Dallas Basketball Strength TrainingDallas Basketball Training can often deplete up to 1500 calories per day during the season.  This can make maintaining weight or adding additional muscle very difficult for Dallas Youth Basketball Players.  As a young player I used to drink chocolate malted milk.  I still recommend drinking chocolate low fat milk within 45 minutes after a workout.  If you want to add a quick 600 calories daily to your basketball training regimen check out this video from www.strongerteam.com.


Dallas Youth Basketball Players Are Highly Susceptible To ACL Injuries.

Dallas Youth Basketball ACL TearNothing can prevent ACL injuries but many strength and conditioning specialists like Alan Stein of www.StrongerTeam.com believe basketball training methods and conditioning can help to reduce the risk.  Considering the exercises in the video below can also help increase basketball performance – we recommend making these part of your warmup before beginning your Dallas basketball training workouts.




The Importance of Becoming a Complete Basketball Player
Guest Post Written By Kyle Ohman of www.BasketballHQ.com

dallas basketball trainerThere are many different skill areas of the game; shooting, dribbling, passing, etc. Most Dallas Youth Basketball players are good at a couple areas of the game but then the rest they struggle with. If you are a shooter you want to stick to your strengths, but if you get over closed out in a game are you going to be able to put the ball on the ground and make a move? This is just one example but you get the idea. I heard a quote from Reggie Miller one time and I think it is a good question that every player should ask themselves. He said, “What are you going to offensively after the defender has taken away what you do best?” That is a great question to ask yourself because once you start getting to play against better competition they will scout you. If you can only drive to your right hand they are going to make you go left. This is where training to become a complete basketball player comes into play.

If you are really committed to becoming a complete basketball player then the first thing you need to do is sit down and make a list of your strengths and weaknesses. Once you have figured out what you need to work on then you can dedicate the time to training for it. If you can’t dribble the basketball with your left hand then work on it until it is as good as your right hand, if you struggle as a shooter then work on your shot, whatever your weakness is be willing to put the time into fixing it. A quick word of warning though, don’t get away from your strengths. If you are for example primarily a shooter then still work on shooting and make your strength even stronger.

Don’t be afraid of failure or messing up when training on a weakness. Most people don’t try something new because they think that it will be hard or they will fail. That is why their weaknesses always stay weaknesses. It may be really hard at first to work on your weaknesses and you will probably want to quit but the reward comes to those who push through. People said that Michael Jordan couldn’t shoot the basketball when he first got in the NBA, so he just believed them and was an average player… NO! He spent time working on his weakness and he became the best player of all time and one of the most clutch shooters of all time as well.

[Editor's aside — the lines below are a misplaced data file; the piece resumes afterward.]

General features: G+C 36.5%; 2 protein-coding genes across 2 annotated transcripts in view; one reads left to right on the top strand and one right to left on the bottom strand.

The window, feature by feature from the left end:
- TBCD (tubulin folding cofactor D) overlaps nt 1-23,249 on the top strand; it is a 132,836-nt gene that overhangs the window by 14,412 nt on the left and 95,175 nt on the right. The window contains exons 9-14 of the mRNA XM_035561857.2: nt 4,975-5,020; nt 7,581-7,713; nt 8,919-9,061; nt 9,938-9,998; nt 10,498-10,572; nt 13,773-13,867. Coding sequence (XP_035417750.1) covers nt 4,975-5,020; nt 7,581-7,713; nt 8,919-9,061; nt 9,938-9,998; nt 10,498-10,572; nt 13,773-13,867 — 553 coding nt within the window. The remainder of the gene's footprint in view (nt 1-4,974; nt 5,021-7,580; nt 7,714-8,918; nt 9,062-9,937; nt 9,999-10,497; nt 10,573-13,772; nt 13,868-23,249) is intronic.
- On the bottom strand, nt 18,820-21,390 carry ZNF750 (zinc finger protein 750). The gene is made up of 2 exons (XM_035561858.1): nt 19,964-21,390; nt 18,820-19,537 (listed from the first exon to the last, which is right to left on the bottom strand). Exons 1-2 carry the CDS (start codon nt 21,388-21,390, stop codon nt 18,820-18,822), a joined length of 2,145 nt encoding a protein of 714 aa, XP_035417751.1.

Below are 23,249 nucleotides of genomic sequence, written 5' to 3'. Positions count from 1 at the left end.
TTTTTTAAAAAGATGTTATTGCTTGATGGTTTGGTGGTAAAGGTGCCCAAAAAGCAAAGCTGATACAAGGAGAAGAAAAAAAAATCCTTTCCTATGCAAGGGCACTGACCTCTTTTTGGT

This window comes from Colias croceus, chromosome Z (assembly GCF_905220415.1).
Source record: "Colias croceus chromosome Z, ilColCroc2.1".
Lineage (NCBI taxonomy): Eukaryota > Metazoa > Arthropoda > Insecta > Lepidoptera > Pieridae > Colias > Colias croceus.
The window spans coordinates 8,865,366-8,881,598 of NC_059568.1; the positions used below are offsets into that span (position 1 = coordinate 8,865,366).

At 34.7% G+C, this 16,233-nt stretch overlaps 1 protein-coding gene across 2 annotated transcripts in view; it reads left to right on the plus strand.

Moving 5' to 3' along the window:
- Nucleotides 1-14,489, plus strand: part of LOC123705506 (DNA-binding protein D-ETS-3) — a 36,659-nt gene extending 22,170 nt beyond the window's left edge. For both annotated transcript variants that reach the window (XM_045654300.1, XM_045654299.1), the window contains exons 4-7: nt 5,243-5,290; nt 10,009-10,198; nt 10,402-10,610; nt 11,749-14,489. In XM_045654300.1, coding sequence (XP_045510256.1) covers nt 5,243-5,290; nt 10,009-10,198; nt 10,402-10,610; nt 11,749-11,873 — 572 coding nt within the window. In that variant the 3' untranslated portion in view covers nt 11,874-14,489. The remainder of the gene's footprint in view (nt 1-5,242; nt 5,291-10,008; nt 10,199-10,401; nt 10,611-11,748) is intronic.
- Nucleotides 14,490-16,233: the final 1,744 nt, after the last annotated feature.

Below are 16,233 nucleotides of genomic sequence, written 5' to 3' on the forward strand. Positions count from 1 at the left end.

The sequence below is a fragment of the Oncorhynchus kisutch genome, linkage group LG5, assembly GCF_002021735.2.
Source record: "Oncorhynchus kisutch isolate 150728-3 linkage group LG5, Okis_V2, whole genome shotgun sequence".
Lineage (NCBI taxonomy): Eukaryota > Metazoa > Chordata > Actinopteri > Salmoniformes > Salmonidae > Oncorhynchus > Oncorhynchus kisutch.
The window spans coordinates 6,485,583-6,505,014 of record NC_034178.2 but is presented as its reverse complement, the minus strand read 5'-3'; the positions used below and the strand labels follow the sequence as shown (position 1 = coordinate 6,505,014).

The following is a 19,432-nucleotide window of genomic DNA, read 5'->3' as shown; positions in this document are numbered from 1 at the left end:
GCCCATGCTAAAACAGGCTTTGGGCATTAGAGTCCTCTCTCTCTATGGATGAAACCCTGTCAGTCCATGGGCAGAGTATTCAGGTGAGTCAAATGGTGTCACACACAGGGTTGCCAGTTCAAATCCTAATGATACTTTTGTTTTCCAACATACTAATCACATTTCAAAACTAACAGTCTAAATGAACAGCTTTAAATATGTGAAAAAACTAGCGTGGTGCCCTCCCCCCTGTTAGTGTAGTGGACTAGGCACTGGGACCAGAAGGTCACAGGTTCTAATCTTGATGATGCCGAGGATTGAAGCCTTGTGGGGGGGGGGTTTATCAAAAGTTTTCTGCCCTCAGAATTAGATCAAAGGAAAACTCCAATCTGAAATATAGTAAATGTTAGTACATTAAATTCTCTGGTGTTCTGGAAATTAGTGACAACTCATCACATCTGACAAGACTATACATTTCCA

Once you have put the time into working on a specific skill have confidence in yourself. If you have spent the whole summer working on your jump shot then when you get in the game shoot the basketball with confidence when you are open. The majority of the battle is mental,  but since you know that you put the work in, you can be confident you have earned the right to be confident in yourself as a basketball player because you put the time into your game.

I know from personal experience the impact of working on your weaknesses and becoming a complete player. I went from being a walk on at a Division 1 school to being a thousand point scorer and ranked the 19th best shooter in the country my senior year. If I can do it anybody has a chance. Be willing to work on the areas of your game that you might not want to and then be patient with the process. This is the formula for success.

Kyle Ohman



The Euro Step is also known as the two step.  It is more than just a great move.  Dallas Youth Basketball players should all train on the Euro step to really master footwork principles and become more powerful operating in tight quarters.  It teaches players to use all of their two steps, to change direction after picking up the ball, and to really extend to the basket.

Whether you are looking for middle school basketbball training, high school basketball training, or getting an even earlier start, Dallas basketball trainer Adam Taylor can help teach you the moves and footwork mastery you need to get to the next level.   Check out this great video in which Dwayne Wade breaks down the Euro Step or Two Step move:


Want to read more on how the NBA imported the Euro Step? Check out this NY Times article:


Preseason Letter for Dallas Youth Basketball Players

Dallas youth Basketball Team“If each of you makes every effort to develop to the best of your ability, follow the proper rules of conduct and activity most conducive to good physical condition, subordinate individual acclaim for the welfare of the team, and permit no personality clashes or differences of opinion with teammates or coaches to interfere with your or a teammate’s efforts, it will be a very rewarding year.”

Coach John Wooden wrote these words to his UCLA Bruins team.  The words are timeless and should be applicable to every Dallas youth basketball player and coach.  While forming, storming, norming and performing might be typical group dymanmics, great teams and players move quickly thru the first 3 areas of development.  If you and your team are still storming (have split agendas) then you need to re-read this letter.